Sunday, April 30, 2023

Review: Once a Giant (2023)

By Gary Myers

Everyone who cares about sports has that one special team in his or her past. Maybe it was the team that justified the faith of their fans with a championship. Maybe it was an unexpected season that came out of nowhere. Maybe it was a team from the fan's youth that lured him in for a lifetime of rooting for the laundry. 

No matter how objective he had to be as a reporter while covering the 1986 New York Giants, Gary Myers obviously has fond memories about the 1986 New York Giants and their players and coaches. Admittedly, it was the end of a long run of failure for the Giants, who won a title in 1956 and then took a little more than 30 years before duplicating that accomplishment. Even so, it's the personalities that count here.

It was only natural that Myers wanted to revisit that particular group of me. Therefore, "Once a Giant" comes across with a touch of sweetness in terms of nostalgia and in personal relationships. The book also fits in nicely with the "Whatever happened to ..." theme that has been propelling book sales for years. 

Any discussion about that Giants' team must start with its coach. Bill Parcells almost lost his job in the early 1980s, but held on long enough to see the team succeed. He was a big enough personality to keep his band of characters in control and willing to play hard for him. A master manipulator, Parcells' mind games often worked wonders. If he needed a little advice on X's and O's along the way, his top assistant coach was Bill Belichick. As we know now, Belichick eventually went to the New England Patriots ... and certainly is in the discussion as the greatest coach in NFL history. 

Any discussion about the players starts with Lawrence Taylor, the legendary linebacker for the teams of that era. If he's not the greatest defensive player in NFL history, he's in the argument. Taylor did everything hard - partied hard at night, used drugs recklessly, etc. It's hard to know how he good he might have been had he stayed on the straight and narrow - in other words, if he was the football equivalent of Mike Pence. Probably not as well. Somehow, L.T. pulled it off.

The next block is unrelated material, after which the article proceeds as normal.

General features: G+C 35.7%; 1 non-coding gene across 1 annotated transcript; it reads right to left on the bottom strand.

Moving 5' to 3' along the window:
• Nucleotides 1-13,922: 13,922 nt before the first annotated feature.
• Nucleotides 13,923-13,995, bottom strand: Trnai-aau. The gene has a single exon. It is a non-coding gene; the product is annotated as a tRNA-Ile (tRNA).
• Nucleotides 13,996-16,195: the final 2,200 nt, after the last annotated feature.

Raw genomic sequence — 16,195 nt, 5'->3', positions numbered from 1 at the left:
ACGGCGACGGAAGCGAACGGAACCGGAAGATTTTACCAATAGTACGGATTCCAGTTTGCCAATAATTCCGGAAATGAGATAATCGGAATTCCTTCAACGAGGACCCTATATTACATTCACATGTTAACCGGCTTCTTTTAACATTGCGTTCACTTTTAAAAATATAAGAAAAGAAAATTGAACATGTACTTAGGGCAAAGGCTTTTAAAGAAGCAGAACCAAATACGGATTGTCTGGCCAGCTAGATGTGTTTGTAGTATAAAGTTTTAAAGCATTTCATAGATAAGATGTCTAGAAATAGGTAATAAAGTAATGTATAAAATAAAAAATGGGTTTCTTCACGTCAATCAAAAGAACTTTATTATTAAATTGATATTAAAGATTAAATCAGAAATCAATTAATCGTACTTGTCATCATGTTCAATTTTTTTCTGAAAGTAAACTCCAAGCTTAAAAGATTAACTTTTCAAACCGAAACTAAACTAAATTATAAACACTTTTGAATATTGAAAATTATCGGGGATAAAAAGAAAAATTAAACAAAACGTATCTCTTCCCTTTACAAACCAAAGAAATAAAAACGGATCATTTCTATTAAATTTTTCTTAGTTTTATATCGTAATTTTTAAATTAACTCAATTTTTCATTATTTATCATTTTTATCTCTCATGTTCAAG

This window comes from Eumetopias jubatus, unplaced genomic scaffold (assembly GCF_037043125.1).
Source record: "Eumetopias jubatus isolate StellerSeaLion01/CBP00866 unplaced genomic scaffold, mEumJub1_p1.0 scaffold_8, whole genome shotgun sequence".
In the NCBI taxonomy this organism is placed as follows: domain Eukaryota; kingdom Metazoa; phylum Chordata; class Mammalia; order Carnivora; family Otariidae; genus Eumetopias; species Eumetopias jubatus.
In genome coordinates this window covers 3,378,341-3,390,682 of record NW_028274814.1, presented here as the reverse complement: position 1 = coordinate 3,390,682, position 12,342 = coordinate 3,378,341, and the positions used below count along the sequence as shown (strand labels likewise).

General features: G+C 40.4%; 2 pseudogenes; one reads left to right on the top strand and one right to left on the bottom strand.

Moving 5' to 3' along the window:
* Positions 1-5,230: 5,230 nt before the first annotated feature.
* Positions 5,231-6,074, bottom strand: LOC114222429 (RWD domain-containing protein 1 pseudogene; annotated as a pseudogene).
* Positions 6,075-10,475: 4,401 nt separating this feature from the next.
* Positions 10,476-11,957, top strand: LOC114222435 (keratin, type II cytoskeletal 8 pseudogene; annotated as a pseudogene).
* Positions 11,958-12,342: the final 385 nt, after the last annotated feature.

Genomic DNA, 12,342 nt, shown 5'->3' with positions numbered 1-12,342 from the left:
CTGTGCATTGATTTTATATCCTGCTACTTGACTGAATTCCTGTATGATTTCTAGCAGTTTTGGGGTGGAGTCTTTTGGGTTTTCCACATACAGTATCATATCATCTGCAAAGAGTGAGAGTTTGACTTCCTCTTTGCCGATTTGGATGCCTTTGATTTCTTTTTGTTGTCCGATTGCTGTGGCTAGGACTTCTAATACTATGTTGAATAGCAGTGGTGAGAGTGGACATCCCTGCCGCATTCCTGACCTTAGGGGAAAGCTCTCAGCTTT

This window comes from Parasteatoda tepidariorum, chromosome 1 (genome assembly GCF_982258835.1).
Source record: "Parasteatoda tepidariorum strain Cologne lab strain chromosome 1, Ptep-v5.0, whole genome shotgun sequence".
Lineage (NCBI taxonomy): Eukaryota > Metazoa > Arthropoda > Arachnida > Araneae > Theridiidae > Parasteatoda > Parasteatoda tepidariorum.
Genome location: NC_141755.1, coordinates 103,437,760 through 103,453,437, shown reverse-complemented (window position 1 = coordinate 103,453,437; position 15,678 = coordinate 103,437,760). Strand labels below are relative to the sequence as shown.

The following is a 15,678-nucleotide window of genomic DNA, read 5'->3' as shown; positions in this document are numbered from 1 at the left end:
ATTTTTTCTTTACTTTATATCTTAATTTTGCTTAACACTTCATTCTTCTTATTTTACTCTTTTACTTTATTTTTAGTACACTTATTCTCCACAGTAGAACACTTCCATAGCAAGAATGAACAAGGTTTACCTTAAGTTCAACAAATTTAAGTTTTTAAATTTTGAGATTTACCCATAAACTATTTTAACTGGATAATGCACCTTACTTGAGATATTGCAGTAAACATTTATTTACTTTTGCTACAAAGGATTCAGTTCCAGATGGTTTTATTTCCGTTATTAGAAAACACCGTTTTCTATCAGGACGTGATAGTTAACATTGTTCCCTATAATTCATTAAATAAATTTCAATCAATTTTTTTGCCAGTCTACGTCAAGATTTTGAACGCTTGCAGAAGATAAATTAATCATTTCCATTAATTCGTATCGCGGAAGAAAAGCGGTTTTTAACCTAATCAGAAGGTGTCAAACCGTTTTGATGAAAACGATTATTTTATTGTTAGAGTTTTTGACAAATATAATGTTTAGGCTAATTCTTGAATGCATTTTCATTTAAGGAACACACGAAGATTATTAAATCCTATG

Then there's the quarterback, Phil Simms. His career had some interesting ups and downs, but he was ready to blossom during the mid-1980s. Simms saved the best day of his football life for the biggest day of his life - the Super Bowl in 1987. Simms played an almost perfect game in leading New York to a win over the Denver Broncos. 

There were plenty of other stars here. Mark Bavaro was a tank of a tight end. Harry Carson was a Hall of Famer at linebacker. Running back Joe Morris had the year of his life with 1,516 yards rushing. And so on down the line through the various starters and role players. 

Myers' prior relationships with the principals come in handy here. It's almost as if everyone involved couldn't wait to tell stories about those teams. Yes, there are moments about the games, but there are also stories about the relationships among the team members. There are tales about nights out that ended in the parking lots of Giants Stadium on Saturday mornings as players wanted to make sure they'd make a road trip. It's surprising how honest the players were about that era of their lives.

The author also emphasizes the way that the players stick together, even all these years later. Some of the team leaders check in on the rest of the squad, more than 35 years later. Not surprisingly, many of those players have physical problems that have bothered them for years, and sometimes they need help. Often a teammate or coach has been there to provide. Even Parcells is willing to get his checkbook out when one of the boys needs support.

Myers has been around football for decades, and at times this feels like he's emptying out stuff from his notebooks that has been accumulated over the years. Maybe this could have been slightly more organized, but it might be more fun this way. It's also easy to wonder if other championship teams have maintained similar bonds over the years. It's easy to do that these days, between alumni weekends and autograph shows. 

No matter. There are certainly many fans in the New York City area who will never forget that 1986 Giants team, and will always cherish their memories. "Once a Giant" will offer a chance to feel a flood of emotions about that group's past and present. It ought to be a big, big hit in the New York City area.

Four stars

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